kala ids in their flour (Matossian 1989). Ergot poisoning, Of ergotism, existed in two distinct types: the convulsive (characterized by epileptiform seizures) andgangrenous (characterized by gangrene of the extremities; Bauer 1973). The latter form was more prominent, and was called ignis sacer ("holy fire") or "St. Anthony's Fire" (das Antoniusfiuerin German;feu de SaintAntoine in French), because St. Anthony was the patron saint of a religious order dedicated to care of the numerous ergotism victims.' The convulsive form especially involved bizarre alterations of behavior, and has been blamed for strange outbreaks of "dance mania" or "St. Vitus' Dance" (Camporesi 1989; Heim 1957B). Not until the seventeenth century was the cause of ergotism understood to be poisoning by alkaloids from a fungus parasitizing grain, and since then, outbreaks of the disease have taken place only sporadically, the exception being the Soviet Union, which continued to suffer outbreaks of ergotism well into the present century (Barger 1931; Bauer 1973; Bove 1970j Hofmann 1978Aj Matossian 1989).3 Vitamin A deficiency is thought to be a contributingfactorto the devlopment of convulsive, as opposed to gangrenous ergotism (Barger 1931), and of course the poor would have been more susceptible to such nutritional deficiency.

Ergot had also been used ethnomedicinally in Europe since antiquity, by "white witches" or midwives. It was employed as an ecbolic, or a drug to precipitate childbirth. Such use was first mentioned in writing in 1582, in an herbal by the German physician Adam Lonitzer or Lonicerus (Lonitzer 1582). In 1808, the use of ergot as a uterine-constricting agent was first reported in the scientific literature by the American physician John Stearns, who learned of it from an immigrant German midwife (Stearns 1808). By 1824 it was recognized that such use, which can cause uterine spasms and thereby imperil the life of the child, was too dangerous (Hosack 1824). Since 1824, ergot (and more recently ergot derivatives) has been used in obstetric medicine principally for the control of postpartum hemorrhage (bleeding after parturition; Hofmann 1964; Hofmann 1978A; Hofmann 1980).4 In honor of Stearns' introduction of ergot into scientific medicine, the slectroxryelocram (EMG) traces showing the "oxytocic" or "uterotonic" effect of the ergot alkaloids remain known to this day as the "Stearns effect" (see Der Marderosian et at. 1964B, figure I, which illustrates the Stearns effect on isolated rat uterus).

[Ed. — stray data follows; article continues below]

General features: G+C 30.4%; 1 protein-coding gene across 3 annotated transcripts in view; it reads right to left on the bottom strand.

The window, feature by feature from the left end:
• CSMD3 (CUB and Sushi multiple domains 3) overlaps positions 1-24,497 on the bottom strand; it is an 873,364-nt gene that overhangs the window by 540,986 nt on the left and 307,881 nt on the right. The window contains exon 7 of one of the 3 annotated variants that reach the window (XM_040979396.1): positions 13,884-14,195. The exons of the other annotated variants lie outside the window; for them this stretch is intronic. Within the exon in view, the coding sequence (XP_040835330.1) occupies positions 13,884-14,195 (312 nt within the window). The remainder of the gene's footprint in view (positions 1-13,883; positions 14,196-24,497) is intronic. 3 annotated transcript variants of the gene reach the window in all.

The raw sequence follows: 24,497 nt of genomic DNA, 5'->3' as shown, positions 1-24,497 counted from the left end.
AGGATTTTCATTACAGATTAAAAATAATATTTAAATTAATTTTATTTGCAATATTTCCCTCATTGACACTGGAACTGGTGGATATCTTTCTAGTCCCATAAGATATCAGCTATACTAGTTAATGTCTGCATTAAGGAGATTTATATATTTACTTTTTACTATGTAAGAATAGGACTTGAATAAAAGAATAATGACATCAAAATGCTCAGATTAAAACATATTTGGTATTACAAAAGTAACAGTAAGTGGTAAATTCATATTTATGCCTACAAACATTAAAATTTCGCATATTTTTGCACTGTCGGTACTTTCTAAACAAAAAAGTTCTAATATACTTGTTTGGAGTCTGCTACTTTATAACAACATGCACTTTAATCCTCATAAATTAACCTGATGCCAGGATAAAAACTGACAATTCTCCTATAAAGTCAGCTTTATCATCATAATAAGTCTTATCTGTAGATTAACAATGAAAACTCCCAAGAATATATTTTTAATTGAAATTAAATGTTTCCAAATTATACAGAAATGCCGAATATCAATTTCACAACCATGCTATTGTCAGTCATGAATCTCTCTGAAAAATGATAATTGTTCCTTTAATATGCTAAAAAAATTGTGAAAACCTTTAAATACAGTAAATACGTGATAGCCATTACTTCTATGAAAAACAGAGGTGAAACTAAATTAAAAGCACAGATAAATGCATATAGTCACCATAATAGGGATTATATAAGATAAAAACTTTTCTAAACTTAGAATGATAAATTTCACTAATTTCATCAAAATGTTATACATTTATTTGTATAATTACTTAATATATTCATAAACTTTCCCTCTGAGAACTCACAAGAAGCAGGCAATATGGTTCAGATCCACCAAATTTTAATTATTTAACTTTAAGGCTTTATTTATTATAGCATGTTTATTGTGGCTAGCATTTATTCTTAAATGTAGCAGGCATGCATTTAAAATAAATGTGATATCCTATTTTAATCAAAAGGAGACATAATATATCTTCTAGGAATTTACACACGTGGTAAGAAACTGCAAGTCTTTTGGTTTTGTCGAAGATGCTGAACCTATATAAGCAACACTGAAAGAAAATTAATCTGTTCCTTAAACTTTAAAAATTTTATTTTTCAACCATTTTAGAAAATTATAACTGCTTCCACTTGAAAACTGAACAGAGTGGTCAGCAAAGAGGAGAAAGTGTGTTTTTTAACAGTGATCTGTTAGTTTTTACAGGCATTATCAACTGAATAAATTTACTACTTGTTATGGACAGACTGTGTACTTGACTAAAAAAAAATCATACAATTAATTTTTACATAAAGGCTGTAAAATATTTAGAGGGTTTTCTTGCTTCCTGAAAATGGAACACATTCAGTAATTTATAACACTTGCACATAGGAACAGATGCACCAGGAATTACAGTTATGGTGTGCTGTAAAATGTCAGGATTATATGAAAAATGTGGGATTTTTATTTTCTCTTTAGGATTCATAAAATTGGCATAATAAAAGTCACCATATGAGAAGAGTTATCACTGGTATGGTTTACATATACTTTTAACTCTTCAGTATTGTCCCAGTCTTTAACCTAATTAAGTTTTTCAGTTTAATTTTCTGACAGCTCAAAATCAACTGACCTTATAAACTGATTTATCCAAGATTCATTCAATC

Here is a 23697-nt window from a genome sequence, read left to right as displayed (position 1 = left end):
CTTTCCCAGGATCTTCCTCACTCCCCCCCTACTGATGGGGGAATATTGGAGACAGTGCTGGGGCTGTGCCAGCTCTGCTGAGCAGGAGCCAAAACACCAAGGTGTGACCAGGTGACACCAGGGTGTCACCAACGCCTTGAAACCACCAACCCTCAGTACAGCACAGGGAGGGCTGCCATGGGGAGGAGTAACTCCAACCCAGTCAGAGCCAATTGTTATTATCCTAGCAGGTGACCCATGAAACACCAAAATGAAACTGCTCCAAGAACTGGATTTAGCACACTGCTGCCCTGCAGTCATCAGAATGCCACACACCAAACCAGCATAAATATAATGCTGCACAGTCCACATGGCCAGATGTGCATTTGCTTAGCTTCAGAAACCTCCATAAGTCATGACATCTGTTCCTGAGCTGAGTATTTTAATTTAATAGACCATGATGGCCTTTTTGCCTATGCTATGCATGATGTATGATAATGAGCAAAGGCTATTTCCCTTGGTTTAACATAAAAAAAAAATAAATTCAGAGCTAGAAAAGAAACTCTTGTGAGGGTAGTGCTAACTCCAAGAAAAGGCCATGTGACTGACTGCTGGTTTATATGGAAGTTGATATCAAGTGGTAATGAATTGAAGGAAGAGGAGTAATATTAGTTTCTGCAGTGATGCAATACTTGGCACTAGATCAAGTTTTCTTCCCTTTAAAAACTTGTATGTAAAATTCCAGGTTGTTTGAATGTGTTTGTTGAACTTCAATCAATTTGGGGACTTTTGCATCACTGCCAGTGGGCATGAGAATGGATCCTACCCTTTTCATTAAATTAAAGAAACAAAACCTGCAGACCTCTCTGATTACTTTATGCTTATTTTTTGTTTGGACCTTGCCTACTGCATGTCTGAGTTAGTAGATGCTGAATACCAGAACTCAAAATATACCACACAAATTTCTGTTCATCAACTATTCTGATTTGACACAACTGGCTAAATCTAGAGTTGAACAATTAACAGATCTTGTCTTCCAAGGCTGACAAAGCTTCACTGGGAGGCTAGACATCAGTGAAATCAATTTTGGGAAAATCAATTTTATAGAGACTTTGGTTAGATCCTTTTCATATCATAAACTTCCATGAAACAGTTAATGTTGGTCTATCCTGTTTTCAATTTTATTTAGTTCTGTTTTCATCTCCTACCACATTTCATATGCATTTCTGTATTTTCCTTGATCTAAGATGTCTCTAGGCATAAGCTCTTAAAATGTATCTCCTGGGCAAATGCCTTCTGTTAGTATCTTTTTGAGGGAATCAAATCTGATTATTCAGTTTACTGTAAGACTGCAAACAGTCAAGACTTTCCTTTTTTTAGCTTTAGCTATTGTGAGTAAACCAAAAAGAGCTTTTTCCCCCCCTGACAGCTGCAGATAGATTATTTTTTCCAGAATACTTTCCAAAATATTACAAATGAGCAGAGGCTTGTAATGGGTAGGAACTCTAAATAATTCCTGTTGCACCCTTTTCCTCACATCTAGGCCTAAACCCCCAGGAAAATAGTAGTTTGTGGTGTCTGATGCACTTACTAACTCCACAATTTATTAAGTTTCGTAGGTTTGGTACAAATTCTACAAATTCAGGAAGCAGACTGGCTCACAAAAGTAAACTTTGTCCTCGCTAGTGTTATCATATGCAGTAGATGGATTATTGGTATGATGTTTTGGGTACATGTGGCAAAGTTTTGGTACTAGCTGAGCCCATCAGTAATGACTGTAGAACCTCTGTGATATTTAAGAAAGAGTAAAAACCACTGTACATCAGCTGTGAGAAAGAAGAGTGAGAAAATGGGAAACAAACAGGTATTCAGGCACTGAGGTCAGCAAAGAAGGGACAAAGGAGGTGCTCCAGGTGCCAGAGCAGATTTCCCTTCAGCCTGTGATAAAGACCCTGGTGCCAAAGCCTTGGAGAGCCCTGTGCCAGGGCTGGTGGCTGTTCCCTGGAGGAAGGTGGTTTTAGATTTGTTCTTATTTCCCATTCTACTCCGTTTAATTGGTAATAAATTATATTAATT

Chemical studies on ergot were begun in the nineteenth century, but the first breakthrough was not attained until 1918, when Arthur Stoll of the Sandoz laboratories




'though it was contrary to company policy (when once a new compound was screened pharmacologically and judged to be of no interest, it was to be dropped from the research program), he decided to prepare a second batch of the drug five years later in 1943, which led to the serendipitous discovery of its psychoptic effects, as I discussed in the introduction to this chapter (Hofmann 1980).

In the same series of experiments which led to the synthsis of LSD-25, Hofmann prepared d-lysergic acid amide, or ergine (code-name LA-III), and its isomer, isoergine (Hofmann 1963A). After his discovery of the visionary effects OfLSD-~ 5, Hofmann began to test in self-experiments a series of derivatives and analogues of LSD, searching for compounds with.specifically entheogenic properties." In 1947 he tested ergine and isoergine in self-experiments, and found both to be psychoactive, especiallyergine (Hofmann 1963A). This finding was confirmed independently in another laboratory nine years later (Solms 1956A; Solrns 1956B). Although in 1947 these compounds were known only as artificial LSD congeners (Smith & Timmis 1932), in 1960 they were shown to be natural products, occurring in two different, widely disparate branches of the plant kingdom (Arcamone et al. 1960; Hofmann & Tscherter 1960). The significance of these experimental results will become evident after a necessary brief digression to discuss ololiuhqui, a Mexican ceremonial entheogen related chemically to ergot.?